yam·mer (yăm′ər) 1. To complain peevishly or whimperingly; whine. 2. To talk volubly and loudly. v.tr. To utter or say in a complaining or clamorous tone. (http://www.thefreedictionary.com/yammered)
This past week my prayers have felt like yammering—at least in my own ears that’s how it’s sounded. My prayer list is long, but somehow my constant begging seems wrong. It is desperate, but not desperate with faith.
Desperate is okay. It brings us to the end of ourselves and causes us to cry out to God. Desperate acknowledges that we don’t have the resources to accomplish the thing for which we are praying. It humbles us, and humility is a good thing. But my prayers have looked more like the pulsating commands I give to my children when company is coming rather than like prayer.
“The bathroom is dirty. Your mess. Clean it up. Who left the peanut butter out? Get in here and pick it up. Why are there crumbs on the floor? You, your job is dusting.” I fire in quick succession. CONTROL FREAK!!
In prayer, I am doing out of habit, what I’ve always done: making my list, slamming it down on the throne-room floor and pleading (make that whining) to God about what I’ve decided will be best about present circumstances for myself and others. As I have thought about it, I have realized some of what is missing.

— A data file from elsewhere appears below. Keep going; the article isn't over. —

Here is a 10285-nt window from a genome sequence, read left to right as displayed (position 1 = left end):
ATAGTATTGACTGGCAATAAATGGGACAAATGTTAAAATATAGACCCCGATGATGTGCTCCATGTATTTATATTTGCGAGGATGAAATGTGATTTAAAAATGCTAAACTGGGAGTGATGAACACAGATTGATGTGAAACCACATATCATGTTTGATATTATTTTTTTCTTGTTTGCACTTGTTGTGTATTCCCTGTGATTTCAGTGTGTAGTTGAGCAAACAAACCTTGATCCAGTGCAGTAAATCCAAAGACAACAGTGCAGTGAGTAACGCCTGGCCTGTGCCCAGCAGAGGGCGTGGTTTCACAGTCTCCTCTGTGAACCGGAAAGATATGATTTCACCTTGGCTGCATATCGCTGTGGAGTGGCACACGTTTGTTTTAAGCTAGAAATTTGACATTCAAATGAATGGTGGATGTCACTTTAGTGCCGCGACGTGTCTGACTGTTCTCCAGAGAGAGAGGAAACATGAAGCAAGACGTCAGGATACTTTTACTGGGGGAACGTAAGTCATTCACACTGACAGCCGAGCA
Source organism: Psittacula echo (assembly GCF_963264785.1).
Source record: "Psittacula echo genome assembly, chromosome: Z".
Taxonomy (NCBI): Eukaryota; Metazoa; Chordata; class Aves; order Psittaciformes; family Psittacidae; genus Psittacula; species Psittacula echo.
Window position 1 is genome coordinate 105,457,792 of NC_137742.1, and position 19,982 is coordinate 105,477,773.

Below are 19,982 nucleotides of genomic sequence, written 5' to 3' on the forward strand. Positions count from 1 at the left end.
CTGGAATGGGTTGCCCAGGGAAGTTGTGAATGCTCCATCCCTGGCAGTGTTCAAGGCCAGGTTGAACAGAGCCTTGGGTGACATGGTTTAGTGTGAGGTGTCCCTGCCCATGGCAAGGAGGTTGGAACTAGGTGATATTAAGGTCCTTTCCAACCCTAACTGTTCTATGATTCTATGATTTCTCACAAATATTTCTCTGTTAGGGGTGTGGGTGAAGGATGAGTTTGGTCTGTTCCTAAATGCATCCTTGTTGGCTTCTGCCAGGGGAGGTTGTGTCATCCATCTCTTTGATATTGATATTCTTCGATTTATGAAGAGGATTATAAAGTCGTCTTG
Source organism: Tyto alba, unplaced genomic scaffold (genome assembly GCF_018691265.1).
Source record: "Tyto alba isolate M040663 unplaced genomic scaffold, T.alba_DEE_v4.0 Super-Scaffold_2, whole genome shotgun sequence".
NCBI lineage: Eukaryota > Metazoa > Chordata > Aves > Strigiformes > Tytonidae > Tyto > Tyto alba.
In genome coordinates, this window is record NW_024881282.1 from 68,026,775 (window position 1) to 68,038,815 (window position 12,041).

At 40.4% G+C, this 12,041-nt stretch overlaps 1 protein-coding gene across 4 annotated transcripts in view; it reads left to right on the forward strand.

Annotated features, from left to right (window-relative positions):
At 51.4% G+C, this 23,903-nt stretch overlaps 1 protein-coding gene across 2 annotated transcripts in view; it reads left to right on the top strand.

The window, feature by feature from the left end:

Trust, for one thing. Trust comes from my relationship with Christ. It is inspired and instructed by his faithfulness and love. When I see the cross, I remember the depth of his love. The presence and promise of the Holy Spirit also reminds me he is at work in our lives, silently, persistently, and lovingly. This trust helps me when I pray for my own concerns, but also when I pray for yours. God longs to be gracious and has eternal plans and perspectives. My shoulders are very narrow; His are not. To trust His gracious heart has to be at the center of my praying. Otherwise, I opt to try and control circumstances through my prayers rather than lift them trustingly to our faithful Father.
Perspective is another. Perspective comes through worship and truth. In scripture I understand that God causes all things to work together for His good and glory. I see He longs for us to have a worshipful heart no matter what we are encountering. I am told that He is creating endurance and faithfulness in us. I also see through worship and the word that He is almighty, holy, incomprehensible, and eternally faithful and true. Can I expect Him to work his salvation through the difficulties in your life like He has in mine? Yes. That helps me trust Him for your prayer requests—especially when they aren’t answered in the ways I have prescribed or imagine.
God is ultimately after our hearts not our happenstances, our holiness not our happiness, soul satisfaction not short-term struggles, and His kingdom, not ours.
But still, I’m going to ask for the things that seem right: the good, the loving, and the scriptural. Then, I’m going to wrap the requests up in the glory of His love and faithfulness, bow my knees before His majesty, and trust Him to perform His wonders within His wisdom.